Kerry: Administration ‘evaluating’ next steps on Syria violence
Secretary of State John Kerry met with Canadian Foreign Minister John Baird, the first foreign minister to visit Kerry since he became America’s top diplomat. "He was one of the first calls that I made after I officially came into the building and started and was sworn in, and he is my first guest as ...
Secretary of State John Kerry met with Canadian Foreign Minister John Baird, the first foreign minister to visit Kerry since he became America’s top diplomat.
"He was one of the first calls that I made after I officially came into the building and started and was sworn in, and he is my first guest as foreign minister," Kerry said at his first joint press conference, held in the Treaty Room on the 7th floor of State’s Truman Building. "I hope everybody does understand that this is meant to underscore the extraordinary strength of the relationship that we have, and we’re very, very grateful for it."
Kerry declined to speak in French, saying he had to brush up on his language skills first, but gave remarks on the ongoing crisis in Syria and next month’s nuclear talks with Iran in Astana, Kazakhstan.
On Syria, Kerry declined to say whether he was in the loop last summer when then Secretary of State Hillary Clinton and CIA Director David Petraeus pushed for a plan to arm the Syrian opposition, a plan that the White House rejected. On Thursday, Joint Chiefs Chairman Gen. Martin Dempsey testified that he and Defense Secretary Leon Panetta (whose last day was today) also supported that plan.
"This is a new administration now, the president’s second term. I’m a new secretary of state, and we’re going forwards from this point," Kerry said. "My sense right now is that everybody in the administration, and people in other parts of the world, are deeply distressed by the continued violence in Syria."
Kerry indicated that a new discussion on Syria was taking place inside the administration, but he didn’t tip his hand as to which side of that discussion he was on.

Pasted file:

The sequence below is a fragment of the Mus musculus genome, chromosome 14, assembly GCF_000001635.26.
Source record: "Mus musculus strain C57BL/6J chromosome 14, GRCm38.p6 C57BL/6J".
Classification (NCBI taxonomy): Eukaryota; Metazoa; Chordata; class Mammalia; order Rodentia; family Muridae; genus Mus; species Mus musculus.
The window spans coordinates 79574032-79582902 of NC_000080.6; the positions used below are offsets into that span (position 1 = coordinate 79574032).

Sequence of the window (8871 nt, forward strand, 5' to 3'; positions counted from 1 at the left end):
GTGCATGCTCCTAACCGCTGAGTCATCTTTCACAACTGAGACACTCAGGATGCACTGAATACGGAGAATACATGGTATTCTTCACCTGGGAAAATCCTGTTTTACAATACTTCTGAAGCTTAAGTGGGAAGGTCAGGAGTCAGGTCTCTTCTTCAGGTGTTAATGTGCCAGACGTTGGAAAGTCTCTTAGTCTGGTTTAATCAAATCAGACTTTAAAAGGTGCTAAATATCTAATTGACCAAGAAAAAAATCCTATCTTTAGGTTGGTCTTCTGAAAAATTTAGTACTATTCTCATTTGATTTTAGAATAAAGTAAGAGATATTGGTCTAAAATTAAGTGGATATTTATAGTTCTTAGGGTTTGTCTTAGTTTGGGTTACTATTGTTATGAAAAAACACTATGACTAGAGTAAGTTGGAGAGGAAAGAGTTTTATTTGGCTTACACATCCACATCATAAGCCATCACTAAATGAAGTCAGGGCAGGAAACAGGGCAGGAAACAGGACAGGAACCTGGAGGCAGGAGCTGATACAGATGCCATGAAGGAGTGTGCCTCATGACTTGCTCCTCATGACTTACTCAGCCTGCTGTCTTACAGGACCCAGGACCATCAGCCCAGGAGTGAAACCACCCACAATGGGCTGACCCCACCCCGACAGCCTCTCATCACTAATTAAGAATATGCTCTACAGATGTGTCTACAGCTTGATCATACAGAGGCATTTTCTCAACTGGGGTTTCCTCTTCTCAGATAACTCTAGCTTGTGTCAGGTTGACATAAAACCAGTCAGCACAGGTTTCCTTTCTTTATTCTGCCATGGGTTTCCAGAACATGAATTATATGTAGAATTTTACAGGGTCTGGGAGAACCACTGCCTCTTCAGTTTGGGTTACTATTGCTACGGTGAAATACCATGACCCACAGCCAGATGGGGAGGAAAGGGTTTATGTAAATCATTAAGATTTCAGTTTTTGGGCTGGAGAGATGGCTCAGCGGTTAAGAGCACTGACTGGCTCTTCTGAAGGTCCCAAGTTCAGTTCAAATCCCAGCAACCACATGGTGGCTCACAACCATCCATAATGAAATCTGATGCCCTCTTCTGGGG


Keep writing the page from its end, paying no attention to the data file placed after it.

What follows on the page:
"So I’d just say to you that we’re evaluating. We are evaluating now. We’re taking a look at what steps, if any, diplomatic, particularly, might be able to be taken in an effort to try to reduce that violence and deal with the situation. And when we are prepared, as I tell you, you’ll be the first to know, I’m sure. We’ll let you know. We’re going to evaluate this as we go forward," he said.
Kerry emphasized that Iran still has an opportunity to prove that its nuclear program is intended for peaceful purposes, and he urged Iranian leaders to negotiate the terms under which that claim can be verified by the international community.
"We’ve made our position clear. The choice is really ultimately up to Iran. The international community is ready to respond if Iran comes prepared to talk real substance and to address the concerns, which could not be more clear, about their nuclear program. If they don’t, then they will choose to leave themselves more isolated. That’s the choice," he said.
But Kerry added that if Iran chooses not to do what’s necessary to assure the international community it is not developing a nuclear weapon, President Barack Obama retains the right to use military force to prevent that from becoming a reality.
"And the administration, the president, has made it clear that his preference is to have a diplomatic solution. But if he cannot get there, he is prepared to do whatever is necessary to make certain that Iran does not have a nuclear weapon," said Kerry.